Alaska National Guard hopes to increase number of Alaska Native soldiers

Then-Lt. Col. Wayne Don of the Alaska Army National Guard, photographed on Feb. 27, 2015, in his office, holds a photo of his uncle, Sam Herman, who served with the Alaska Territorial Guard during World War II. Herman is pictured during his subsequent service with the Alaska Army National Guard. A statuette of an ATG scout keeps vigil on Wayne's desk.
Then-Lt. Col. Wayne Don of the Alaska Army National Guard holds a photo of his uncle, Sam Herman, who served with the Alaska Territorial Guard during World War II in his office on Feb. 27, 2015. Herman is pictured during his subsequent service with the Alaska Army National Guard. A statuette of an ATG scout keeps vigil on Wayne’s desk. (Photo by David Bedard/U.S. Air Force)

The Alaska National Guard is trying to recruit more Alaska Native soldiers.

Col. Wayne Don was in Kodiak last week along with other members of the National Guard in order to reach out to locals.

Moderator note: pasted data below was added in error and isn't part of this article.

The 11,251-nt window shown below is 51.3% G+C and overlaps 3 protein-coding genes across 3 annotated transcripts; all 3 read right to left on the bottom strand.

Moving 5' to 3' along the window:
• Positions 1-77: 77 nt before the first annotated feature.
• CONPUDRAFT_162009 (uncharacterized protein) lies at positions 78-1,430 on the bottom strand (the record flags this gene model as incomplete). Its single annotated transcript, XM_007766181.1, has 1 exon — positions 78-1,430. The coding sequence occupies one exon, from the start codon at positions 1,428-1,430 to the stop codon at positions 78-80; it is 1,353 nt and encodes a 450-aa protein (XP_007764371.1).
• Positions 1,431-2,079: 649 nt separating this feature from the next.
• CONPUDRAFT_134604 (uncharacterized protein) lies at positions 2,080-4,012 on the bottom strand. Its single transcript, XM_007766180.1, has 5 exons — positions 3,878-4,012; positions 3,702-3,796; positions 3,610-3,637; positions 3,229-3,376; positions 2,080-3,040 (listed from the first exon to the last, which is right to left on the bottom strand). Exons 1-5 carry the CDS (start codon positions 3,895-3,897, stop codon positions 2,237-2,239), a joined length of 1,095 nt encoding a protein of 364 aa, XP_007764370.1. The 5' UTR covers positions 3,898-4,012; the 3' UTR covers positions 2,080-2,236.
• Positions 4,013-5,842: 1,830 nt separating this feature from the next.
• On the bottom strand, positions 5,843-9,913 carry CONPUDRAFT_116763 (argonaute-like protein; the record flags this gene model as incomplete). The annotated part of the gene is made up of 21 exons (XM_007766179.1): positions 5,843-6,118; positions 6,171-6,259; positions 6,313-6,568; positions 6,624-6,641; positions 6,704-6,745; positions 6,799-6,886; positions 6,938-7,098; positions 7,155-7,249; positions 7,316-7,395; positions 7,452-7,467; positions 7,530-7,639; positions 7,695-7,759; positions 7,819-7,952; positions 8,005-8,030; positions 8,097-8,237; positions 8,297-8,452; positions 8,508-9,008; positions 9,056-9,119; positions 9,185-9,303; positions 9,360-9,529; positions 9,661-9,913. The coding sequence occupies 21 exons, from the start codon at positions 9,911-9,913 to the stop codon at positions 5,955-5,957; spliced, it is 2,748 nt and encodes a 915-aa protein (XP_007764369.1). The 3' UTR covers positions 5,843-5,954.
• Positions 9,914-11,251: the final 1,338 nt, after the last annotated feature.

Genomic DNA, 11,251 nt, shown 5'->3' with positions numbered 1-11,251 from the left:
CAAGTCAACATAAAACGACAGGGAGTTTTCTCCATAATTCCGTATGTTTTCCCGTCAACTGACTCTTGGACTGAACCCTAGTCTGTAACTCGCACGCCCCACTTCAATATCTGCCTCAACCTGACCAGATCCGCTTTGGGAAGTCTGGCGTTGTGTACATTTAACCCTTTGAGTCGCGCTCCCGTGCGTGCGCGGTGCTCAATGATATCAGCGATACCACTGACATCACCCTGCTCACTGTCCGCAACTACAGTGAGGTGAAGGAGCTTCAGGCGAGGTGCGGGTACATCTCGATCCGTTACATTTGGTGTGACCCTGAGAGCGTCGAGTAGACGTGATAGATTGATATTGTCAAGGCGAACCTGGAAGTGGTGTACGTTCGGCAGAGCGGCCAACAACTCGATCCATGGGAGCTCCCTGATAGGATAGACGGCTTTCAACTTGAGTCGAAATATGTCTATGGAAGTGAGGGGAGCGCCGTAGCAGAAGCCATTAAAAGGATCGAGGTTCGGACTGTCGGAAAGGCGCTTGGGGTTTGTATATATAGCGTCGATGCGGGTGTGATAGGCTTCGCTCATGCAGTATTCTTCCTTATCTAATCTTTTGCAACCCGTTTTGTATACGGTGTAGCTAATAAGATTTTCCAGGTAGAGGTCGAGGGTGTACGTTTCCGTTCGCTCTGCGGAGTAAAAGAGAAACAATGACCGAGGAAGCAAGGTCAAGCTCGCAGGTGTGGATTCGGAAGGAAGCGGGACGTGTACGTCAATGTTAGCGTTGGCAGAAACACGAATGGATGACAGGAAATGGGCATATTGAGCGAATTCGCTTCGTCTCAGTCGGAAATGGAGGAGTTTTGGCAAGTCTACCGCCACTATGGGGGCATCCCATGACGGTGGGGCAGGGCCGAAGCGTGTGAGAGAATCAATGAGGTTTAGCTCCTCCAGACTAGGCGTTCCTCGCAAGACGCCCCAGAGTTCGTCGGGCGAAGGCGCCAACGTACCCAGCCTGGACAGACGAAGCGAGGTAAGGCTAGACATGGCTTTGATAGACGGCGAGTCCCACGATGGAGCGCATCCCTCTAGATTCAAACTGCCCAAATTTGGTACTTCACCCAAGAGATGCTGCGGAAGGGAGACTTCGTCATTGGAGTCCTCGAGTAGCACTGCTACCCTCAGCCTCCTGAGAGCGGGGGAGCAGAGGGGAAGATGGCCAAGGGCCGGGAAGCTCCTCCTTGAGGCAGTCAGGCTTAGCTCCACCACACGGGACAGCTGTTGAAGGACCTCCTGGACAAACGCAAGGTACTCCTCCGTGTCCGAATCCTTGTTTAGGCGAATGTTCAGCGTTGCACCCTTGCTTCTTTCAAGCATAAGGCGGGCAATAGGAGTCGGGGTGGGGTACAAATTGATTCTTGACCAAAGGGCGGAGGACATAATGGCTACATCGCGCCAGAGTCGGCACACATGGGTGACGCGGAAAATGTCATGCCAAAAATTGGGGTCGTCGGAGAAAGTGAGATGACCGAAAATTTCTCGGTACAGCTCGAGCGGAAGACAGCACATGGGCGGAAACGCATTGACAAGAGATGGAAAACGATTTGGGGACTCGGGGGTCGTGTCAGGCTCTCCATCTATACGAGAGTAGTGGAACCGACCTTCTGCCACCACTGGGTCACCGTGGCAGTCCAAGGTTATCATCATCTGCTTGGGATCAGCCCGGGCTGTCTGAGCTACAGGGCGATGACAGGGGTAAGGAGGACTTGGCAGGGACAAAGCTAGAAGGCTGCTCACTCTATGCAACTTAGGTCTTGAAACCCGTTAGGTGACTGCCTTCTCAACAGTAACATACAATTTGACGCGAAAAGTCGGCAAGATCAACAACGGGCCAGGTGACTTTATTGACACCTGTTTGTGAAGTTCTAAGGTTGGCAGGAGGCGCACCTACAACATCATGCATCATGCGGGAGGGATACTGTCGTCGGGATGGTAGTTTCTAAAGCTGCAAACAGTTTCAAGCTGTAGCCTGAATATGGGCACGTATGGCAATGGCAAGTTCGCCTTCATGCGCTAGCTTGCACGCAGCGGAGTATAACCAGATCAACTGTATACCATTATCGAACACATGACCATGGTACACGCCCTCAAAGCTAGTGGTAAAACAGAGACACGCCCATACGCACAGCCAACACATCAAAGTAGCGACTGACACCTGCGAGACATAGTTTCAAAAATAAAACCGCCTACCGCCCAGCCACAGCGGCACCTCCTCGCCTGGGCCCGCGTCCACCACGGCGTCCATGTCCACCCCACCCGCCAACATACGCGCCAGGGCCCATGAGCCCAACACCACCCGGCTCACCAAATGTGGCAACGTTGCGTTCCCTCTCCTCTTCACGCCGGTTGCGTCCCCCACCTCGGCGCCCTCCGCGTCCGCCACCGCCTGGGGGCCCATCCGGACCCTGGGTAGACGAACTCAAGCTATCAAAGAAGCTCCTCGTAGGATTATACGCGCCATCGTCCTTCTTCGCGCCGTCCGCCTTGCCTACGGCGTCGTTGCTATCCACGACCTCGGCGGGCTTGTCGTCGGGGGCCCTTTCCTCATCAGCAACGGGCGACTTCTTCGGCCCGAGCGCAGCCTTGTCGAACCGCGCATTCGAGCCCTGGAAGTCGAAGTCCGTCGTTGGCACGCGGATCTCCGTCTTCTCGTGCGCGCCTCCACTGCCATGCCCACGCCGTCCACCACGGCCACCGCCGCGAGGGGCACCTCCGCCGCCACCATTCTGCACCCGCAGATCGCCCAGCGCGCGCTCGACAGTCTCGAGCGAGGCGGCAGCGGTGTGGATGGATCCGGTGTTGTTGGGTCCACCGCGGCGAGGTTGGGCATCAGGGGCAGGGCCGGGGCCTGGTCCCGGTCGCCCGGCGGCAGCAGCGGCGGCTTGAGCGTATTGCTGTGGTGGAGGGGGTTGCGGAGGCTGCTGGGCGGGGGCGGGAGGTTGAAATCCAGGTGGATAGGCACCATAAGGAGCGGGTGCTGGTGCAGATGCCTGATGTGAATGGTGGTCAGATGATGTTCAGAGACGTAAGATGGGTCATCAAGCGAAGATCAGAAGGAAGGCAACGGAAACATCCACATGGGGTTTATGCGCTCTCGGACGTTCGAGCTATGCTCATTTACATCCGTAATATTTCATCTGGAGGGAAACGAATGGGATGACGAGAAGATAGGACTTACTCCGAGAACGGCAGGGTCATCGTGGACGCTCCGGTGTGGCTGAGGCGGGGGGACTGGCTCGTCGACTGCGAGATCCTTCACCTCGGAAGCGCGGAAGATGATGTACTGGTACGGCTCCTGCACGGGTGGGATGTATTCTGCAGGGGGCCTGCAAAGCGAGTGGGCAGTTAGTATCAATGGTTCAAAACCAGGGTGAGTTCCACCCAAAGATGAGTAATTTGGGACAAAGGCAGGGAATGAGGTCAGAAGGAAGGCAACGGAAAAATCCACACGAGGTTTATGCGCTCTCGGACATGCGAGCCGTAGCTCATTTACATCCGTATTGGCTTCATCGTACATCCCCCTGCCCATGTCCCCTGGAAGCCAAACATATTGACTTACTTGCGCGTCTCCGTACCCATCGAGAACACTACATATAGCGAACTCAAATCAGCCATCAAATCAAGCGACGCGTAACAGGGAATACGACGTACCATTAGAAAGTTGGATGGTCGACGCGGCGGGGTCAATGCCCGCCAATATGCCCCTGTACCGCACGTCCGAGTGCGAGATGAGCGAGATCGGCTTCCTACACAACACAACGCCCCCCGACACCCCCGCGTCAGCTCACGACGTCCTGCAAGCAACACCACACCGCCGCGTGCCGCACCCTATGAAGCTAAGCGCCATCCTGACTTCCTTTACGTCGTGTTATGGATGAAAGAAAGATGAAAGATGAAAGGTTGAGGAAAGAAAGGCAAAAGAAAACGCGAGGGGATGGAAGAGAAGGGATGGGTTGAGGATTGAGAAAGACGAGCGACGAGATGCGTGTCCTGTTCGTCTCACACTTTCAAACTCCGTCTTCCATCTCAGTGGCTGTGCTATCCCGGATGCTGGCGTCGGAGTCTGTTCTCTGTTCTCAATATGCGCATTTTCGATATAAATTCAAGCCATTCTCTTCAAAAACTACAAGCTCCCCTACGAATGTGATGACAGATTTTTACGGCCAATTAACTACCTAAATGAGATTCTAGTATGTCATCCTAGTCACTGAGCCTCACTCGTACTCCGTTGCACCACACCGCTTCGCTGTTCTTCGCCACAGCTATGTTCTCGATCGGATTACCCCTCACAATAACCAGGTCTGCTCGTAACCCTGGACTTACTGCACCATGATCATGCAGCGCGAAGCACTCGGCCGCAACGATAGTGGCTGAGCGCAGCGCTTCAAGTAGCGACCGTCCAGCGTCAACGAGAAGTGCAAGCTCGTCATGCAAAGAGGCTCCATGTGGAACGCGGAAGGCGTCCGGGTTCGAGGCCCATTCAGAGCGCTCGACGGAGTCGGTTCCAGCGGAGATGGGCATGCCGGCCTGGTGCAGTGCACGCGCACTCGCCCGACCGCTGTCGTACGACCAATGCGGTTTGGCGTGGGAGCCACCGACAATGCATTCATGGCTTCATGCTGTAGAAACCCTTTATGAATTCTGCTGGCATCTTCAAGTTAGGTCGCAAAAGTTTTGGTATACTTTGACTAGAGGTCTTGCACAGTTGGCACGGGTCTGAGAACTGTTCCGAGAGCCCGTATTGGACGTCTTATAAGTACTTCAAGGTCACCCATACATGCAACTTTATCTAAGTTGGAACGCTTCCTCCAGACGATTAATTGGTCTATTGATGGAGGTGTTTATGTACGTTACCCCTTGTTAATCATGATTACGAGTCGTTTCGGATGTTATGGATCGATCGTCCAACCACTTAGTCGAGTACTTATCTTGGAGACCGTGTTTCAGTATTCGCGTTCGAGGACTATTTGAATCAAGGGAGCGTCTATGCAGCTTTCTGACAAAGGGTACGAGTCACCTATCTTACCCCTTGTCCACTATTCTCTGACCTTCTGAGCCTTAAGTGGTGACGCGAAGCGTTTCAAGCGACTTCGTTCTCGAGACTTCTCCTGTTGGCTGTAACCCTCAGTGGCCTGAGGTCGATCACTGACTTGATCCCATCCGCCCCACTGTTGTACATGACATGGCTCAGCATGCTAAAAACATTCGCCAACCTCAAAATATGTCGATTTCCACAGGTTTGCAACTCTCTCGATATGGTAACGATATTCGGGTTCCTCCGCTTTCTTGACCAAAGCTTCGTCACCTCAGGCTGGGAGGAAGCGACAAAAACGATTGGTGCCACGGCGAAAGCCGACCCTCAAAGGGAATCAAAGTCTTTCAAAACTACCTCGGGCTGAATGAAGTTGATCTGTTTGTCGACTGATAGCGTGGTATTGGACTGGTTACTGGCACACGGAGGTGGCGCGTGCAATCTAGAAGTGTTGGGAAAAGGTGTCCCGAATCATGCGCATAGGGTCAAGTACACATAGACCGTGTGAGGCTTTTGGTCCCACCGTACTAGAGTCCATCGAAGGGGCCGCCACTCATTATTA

The National Guard said it already has an armory and 17 soldiers in Kodiak, but they’re working towards a number of Alaska Native participants that are more representative of the state population.

Don said about 8.5 percent of the entire Army Guard and 3 to 4 percent in the Air Guard is Alaska Native.

“Over a period of time, since the end of the Cold War, the participation of Alaska Natives has diminished and, with that, a lot of the able-bodied young men who would otherwise provide assistance during local emergencies and state emergencies,” Don said. “So, we lack a presence out in some of our communities there.”

Don said the Rural Guard Initiative, which they established a few years ago, is focused on bringing in Alaska Native soldiers, especially to the Army Guard.

“As is going on in the rest of the country, there are entrance barriers for a lot of young men and women in terms of medical and academic or entrance scores, and so with our initiative, we’re able to waive some of those initial entry requirements to increase the number of participants,” Don said.

He said ideally, they’d like soldiers stationed in every community, but they just don’t have enough qualified people to serve yet. He said they hope to build to at least 50 members in these first few years.

KMXT - Kodiak

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